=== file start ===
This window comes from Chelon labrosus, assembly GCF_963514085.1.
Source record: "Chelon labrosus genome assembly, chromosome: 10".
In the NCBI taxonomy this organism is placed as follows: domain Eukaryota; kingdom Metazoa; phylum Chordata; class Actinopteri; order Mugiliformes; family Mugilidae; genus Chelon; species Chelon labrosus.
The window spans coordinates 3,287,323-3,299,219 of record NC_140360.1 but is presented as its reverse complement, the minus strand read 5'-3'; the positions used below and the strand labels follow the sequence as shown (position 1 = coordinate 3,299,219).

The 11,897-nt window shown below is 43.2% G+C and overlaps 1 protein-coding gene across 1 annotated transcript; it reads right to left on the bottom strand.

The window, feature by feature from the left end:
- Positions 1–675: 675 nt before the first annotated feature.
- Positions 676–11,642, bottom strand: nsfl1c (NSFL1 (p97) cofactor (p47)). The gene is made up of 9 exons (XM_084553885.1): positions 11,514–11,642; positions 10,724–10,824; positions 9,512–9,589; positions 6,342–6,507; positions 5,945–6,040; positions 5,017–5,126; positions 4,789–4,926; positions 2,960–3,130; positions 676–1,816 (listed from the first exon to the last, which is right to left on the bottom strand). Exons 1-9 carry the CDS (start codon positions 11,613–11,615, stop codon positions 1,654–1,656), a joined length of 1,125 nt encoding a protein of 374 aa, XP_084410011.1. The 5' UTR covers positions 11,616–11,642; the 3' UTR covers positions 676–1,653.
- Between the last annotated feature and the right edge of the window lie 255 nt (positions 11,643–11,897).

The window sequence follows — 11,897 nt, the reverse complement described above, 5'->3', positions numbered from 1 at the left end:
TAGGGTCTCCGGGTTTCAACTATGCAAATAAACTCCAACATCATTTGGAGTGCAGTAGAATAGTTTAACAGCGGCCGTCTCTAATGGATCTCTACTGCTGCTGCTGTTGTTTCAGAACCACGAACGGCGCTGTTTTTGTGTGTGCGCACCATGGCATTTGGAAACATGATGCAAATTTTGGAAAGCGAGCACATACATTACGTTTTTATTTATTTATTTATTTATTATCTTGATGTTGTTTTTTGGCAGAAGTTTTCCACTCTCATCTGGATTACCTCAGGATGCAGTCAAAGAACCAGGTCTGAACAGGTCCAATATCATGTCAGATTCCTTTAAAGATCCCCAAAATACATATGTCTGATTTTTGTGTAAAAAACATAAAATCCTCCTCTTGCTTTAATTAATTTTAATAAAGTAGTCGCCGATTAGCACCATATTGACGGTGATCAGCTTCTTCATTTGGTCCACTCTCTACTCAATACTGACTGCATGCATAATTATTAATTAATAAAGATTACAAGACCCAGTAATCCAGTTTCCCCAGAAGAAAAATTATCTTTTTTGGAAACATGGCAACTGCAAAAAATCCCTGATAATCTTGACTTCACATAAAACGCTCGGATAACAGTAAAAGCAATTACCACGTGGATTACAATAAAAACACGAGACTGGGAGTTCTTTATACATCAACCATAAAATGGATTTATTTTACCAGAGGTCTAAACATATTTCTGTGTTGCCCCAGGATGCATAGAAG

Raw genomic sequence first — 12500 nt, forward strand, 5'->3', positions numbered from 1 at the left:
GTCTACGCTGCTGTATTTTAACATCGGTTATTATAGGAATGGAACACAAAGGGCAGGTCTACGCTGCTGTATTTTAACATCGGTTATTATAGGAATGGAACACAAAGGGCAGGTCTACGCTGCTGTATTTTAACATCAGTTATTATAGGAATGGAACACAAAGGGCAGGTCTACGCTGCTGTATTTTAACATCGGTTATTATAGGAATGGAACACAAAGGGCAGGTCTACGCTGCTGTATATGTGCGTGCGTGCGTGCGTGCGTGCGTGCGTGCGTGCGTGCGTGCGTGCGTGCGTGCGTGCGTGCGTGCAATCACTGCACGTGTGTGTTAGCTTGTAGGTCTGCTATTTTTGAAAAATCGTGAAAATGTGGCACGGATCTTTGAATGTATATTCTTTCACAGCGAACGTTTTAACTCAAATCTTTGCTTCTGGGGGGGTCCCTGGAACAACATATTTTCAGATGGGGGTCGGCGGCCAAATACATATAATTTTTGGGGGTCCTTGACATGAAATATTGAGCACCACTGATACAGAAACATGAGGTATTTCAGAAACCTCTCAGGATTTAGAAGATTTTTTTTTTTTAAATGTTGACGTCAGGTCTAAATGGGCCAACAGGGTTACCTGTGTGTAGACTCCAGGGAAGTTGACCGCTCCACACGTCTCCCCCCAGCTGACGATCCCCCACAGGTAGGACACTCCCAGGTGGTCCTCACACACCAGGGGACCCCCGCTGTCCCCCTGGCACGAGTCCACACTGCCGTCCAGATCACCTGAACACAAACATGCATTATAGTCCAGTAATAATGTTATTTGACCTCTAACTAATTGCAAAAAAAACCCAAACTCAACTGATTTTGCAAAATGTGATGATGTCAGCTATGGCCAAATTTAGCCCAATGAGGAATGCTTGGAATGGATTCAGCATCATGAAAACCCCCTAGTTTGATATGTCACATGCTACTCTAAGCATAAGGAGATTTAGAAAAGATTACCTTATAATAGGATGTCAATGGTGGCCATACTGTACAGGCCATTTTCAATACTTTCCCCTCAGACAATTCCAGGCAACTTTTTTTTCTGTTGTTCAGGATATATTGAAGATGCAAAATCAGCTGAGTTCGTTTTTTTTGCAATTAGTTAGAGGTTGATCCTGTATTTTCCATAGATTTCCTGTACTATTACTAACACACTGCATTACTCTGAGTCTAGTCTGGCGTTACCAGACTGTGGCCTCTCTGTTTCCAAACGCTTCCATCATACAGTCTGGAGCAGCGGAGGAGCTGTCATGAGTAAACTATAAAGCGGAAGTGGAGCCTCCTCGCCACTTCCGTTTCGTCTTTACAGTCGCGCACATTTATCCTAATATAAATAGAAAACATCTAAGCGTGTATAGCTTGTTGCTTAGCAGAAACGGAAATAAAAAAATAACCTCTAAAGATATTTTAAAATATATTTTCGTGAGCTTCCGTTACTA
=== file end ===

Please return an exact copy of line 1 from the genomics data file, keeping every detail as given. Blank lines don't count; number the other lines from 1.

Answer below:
This window comes from Chelon labrosus, assembly GCF_963514085.1.